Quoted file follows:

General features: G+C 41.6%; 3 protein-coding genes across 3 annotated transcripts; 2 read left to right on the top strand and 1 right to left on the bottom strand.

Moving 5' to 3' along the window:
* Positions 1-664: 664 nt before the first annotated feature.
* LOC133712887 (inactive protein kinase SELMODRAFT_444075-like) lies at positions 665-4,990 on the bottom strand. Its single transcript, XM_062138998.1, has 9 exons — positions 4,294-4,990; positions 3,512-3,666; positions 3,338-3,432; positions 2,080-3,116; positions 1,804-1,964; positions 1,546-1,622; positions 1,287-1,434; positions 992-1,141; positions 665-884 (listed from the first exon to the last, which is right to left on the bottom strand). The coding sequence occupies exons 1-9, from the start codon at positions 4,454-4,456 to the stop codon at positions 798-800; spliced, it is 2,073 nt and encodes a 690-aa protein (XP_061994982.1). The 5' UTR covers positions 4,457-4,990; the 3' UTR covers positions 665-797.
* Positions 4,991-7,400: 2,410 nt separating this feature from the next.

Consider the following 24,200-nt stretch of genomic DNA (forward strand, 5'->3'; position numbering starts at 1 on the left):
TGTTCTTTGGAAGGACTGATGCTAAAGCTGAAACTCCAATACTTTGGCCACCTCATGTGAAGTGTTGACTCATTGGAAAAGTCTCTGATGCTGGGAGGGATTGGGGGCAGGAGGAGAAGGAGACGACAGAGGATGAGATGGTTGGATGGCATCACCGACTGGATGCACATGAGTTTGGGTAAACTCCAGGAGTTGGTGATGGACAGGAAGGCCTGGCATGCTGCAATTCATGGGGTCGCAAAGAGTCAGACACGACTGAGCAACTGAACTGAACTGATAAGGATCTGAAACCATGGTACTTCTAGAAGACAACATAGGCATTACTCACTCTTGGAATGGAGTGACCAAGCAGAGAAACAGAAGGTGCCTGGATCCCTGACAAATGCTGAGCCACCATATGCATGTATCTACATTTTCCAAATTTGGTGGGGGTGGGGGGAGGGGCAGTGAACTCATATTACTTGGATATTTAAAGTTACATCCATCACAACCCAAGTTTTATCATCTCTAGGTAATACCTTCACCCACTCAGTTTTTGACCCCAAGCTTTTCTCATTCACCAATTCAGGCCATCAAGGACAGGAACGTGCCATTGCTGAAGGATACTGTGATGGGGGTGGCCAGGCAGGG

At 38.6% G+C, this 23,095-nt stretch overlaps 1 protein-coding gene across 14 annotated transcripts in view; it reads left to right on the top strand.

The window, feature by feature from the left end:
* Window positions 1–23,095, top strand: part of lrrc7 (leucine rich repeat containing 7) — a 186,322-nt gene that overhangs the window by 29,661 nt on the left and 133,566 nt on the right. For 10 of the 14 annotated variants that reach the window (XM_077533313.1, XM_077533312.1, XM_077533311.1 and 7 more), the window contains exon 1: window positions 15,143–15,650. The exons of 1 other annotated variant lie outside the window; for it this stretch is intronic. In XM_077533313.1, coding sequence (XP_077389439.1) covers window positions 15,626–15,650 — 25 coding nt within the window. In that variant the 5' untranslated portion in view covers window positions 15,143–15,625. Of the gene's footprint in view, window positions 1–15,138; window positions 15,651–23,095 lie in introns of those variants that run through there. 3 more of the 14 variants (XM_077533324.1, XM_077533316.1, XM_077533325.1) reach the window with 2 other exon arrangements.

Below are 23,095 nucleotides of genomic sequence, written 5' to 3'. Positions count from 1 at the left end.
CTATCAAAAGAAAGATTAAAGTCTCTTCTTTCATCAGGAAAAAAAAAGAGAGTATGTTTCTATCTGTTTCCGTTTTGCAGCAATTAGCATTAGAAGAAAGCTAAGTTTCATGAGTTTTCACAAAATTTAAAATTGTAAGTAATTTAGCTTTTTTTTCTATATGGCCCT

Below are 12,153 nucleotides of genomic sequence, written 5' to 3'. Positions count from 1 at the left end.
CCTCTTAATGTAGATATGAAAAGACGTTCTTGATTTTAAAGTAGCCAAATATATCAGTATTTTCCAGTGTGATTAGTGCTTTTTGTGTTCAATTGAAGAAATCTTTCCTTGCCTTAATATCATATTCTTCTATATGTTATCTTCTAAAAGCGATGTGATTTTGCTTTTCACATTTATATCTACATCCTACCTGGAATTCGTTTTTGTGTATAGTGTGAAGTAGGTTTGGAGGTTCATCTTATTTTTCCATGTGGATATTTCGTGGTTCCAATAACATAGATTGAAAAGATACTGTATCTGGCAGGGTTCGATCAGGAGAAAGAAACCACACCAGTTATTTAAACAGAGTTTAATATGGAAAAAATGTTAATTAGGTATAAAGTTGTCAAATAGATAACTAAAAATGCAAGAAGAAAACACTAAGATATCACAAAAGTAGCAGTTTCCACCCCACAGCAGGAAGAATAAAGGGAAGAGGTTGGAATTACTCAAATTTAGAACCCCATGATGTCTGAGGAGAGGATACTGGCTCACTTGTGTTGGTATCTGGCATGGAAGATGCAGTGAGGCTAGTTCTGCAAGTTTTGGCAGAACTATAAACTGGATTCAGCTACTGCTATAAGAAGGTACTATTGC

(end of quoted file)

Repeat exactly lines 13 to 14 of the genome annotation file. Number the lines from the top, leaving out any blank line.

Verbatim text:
Below are 12,153 nucleotides of genomic sequence, written 5' to 3'. Positions count from 1 at the left end.
CCTCTTAATGTAGATATGAAAAGACGTTCTTGATTTTAAAGTAGCCAAATATATCAGTATTTTCCAGTGTGATTAGTGCTTTTTGTGTTCAATTGAAGAAATCTTTCCTTGCCTTAATATCATATTCTTCTATATGTTATCTTCTAAAAGCGATGTGATTTTGCTTTTCACATTTATATCTACATCCTACCTGGAATTCGTTTTTGTGTATAGTGTGAAGTAGGTTTGGAGGTTCATCTTATTTTTCCATGTGGATATTTCGTGGTTCCAATAACATAGATTGAAAAGATACTGTATCTGGCAGGGTTCGATCAGGAGAAAGAAACCACACCAGTTATTTAAACAGAGTTTAATATGGAAAAAATGTTAATTAGGTATAAAGTTGTCAAATAGATAACTAAAAATGCAAGAAGAAAACACTAAGATATCACAAAAGTAGCAGTTTCCACCCCACAGCAGGAAGAATAAAGGGAAGAGGTTGGAATTACTCAAATTTAGAACCCCATGATGTCTGAGGAGAGGATACTGGCTCACTTGTGTTGGTATCTGGCATGGAAGATGCAGTGAGGCTAGTTCTGCAAGTTTTGGCAGAACTATAAACTGGATTCAGCTACTGCTATAAGAAGGTACTATTGC